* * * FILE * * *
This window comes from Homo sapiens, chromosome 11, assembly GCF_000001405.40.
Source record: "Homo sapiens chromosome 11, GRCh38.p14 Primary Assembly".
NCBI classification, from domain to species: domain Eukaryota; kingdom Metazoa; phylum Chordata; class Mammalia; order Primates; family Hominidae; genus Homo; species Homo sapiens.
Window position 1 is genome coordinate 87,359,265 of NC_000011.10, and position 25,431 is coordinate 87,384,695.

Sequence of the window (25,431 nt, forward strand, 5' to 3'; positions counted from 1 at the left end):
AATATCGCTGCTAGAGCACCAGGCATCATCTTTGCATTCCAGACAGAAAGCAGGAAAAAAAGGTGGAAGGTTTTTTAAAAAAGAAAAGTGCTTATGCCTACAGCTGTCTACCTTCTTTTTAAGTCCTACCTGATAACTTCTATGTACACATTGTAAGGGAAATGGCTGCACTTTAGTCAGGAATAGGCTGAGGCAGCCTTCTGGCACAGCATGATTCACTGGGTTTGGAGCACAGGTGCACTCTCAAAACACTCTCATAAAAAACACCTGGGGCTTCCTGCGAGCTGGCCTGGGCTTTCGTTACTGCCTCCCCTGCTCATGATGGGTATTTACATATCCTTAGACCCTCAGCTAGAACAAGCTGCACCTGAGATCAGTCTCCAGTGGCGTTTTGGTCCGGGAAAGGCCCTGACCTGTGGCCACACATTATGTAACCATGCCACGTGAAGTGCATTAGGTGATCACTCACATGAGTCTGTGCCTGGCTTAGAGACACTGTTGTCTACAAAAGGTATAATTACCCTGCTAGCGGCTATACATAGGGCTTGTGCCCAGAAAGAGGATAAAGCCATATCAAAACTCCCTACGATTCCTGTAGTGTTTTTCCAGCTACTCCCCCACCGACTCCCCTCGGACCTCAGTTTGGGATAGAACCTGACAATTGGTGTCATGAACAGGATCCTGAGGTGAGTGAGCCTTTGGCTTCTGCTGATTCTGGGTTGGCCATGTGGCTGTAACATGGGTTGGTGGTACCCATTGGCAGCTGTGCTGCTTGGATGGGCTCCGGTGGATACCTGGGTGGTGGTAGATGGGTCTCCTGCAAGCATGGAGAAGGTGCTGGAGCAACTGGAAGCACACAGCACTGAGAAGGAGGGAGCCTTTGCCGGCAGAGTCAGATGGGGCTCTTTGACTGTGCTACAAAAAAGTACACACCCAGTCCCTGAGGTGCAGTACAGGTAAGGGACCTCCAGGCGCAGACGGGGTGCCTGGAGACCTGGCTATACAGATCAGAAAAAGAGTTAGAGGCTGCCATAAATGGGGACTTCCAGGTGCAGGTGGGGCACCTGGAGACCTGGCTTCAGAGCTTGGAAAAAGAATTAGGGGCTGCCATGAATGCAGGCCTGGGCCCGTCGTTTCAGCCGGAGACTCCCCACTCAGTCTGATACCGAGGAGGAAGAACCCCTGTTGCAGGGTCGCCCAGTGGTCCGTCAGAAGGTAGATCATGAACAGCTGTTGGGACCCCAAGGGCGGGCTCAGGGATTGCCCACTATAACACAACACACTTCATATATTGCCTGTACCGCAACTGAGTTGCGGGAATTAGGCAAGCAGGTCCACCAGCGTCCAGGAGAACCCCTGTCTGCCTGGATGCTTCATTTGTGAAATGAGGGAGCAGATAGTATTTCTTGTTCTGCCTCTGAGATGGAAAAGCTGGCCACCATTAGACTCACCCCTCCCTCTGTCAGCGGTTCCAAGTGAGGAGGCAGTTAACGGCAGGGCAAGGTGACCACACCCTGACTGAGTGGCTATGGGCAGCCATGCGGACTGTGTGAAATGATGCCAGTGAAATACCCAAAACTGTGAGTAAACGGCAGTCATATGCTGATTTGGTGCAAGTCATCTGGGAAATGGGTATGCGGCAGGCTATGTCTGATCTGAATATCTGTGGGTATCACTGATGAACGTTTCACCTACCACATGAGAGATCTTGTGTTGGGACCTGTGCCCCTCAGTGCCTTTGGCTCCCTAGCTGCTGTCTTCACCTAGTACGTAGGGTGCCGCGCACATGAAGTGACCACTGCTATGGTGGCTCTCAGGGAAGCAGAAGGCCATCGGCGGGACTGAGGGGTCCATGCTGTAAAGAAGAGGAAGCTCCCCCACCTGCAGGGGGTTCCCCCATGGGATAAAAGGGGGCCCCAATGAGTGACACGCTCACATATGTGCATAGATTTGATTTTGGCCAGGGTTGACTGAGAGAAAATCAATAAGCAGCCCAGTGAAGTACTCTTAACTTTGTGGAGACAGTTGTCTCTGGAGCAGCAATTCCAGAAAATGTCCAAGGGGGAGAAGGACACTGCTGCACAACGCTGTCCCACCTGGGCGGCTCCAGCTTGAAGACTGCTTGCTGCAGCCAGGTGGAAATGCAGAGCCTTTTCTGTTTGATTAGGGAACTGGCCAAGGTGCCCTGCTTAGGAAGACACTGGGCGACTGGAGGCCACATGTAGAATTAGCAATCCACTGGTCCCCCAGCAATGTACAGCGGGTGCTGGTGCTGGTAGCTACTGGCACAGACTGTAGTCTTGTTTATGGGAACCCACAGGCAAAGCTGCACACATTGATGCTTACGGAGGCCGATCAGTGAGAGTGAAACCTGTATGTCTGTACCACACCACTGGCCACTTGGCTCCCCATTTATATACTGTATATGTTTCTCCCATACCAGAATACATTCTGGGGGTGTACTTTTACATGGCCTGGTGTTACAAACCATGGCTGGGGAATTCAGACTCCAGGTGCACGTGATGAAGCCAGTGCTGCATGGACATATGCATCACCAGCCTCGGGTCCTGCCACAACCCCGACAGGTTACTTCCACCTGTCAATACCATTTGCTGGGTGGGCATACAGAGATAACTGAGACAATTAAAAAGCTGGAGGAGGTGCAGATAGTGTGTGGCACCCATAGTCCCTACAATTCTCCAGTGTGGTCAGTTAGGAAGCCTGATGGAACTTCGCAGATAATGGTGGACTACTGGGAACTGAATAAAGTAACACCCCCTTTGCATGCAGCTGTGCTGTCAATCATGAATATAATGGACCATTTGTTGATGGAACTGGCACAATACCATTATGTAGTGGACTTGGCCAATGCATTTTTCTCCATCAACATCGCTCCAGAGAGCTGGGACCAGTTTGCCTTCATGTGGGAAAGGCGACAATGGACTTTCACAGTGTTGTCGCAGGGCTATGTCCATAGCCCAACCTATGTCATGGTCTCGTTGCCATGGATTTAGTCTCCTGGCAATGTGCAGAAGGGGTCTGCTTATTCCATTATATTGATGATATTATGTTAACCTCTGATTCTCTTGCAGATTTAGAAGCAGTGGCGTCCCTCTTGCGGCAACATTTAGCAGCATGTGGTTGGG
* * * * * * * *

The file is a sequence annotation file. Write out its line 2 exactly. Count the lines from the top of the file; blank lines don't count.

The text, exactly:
Source record: "Homo sapiens chromosome 11, GRCh38.p14 Primary Assembly".